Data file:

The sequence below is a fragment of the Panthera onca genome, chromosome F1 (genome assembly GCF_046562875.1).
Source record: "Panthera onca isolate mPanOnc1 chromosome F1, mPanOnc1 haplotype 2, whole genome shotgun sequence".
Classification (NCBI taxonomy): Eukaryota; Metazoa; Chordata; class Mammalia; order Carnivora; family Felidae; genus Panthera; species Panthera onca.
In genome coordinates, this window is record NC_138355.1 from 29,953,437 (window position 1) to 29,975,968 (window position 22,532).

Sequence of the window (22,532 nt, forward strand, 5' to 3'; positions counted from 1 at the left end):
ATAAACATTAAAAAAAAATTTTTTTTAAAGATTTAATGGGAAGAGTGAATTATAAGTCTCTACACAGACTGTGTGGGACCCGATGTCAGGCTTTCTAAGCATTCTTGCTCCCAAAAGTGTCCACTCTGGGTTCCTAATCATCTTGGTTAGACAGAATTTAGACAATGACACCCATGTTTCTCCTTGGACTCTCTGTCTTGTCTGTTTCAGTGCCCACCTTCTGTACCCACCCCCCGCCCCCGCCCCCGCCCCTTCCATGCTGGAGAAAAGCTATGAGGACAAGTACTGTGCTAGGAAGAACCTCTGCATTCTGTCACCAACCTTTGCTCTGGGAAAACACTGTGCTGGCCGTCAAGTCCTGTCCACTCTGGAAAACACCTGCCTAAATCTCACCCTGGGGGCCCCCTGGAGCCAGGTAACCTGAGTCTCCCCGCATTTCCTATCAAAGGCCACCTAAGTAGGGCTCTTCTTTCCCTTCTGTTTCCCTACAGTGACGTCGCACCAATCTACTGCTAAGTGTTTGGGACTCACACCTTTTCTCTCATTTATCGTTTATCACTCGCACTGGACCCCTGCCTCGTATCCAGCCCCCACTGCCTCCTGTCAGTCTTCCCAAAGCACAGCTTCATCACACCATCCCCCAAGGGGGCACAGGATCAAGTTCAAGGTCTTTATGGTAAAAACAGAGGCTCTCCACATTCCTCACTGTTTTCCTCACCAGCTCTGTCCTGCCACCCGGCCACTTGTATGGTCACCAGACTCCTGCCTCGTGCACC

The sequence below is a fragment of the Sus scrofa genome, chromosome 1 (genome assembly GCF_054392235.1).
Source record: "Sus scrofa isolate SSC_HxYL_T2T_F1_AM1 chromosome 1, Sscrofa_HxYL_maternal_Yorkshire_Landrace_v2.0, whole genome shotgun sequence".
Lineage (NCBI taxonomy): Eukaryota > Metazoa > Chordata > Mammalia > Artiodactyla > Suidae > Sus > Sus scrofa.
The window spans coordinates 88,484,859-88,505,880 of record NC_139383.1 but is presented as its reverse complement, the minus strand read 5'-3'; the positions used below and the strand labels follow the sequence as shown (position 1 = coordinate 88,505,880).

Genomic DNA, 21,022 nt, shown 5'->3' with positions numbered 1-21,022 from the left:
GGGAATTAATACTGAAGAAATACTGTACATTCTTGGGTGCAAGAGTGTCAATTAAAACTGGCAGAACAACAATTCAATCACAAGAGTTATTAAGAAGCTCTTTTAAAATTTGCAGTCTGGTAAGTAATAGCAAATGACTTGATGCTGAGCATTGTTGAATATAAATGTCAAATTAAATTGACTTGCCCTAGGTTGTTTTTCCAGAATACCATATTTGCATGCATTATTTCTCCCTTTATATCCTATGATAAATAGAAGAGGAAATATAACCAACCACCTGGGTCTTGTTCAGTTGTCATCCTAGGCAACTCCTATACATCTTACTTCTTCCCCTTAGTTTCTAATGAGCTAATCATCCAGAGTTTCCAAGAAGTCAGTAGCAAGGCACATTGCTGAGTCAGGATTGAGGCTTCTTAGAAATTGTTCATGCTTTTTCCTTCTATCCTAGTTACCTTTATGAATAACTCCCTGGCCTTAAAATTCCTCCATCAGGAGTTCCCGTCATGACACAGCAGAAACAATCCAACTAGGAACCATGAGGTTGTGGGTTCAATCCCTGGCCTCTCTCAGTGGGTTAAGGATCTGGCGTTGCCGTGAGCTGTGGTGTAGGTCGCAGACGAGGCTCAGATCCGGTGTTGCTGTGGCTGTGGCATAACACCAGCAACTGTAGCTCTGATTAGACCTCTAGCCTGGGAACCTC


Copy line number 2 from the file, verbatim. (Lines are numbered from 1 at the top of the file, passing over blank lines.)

Source record: "Panthera onca isolate mPanOnc1 chromosome F1, mPanOnc1 haplotype 2, whole genome shotgun sequence".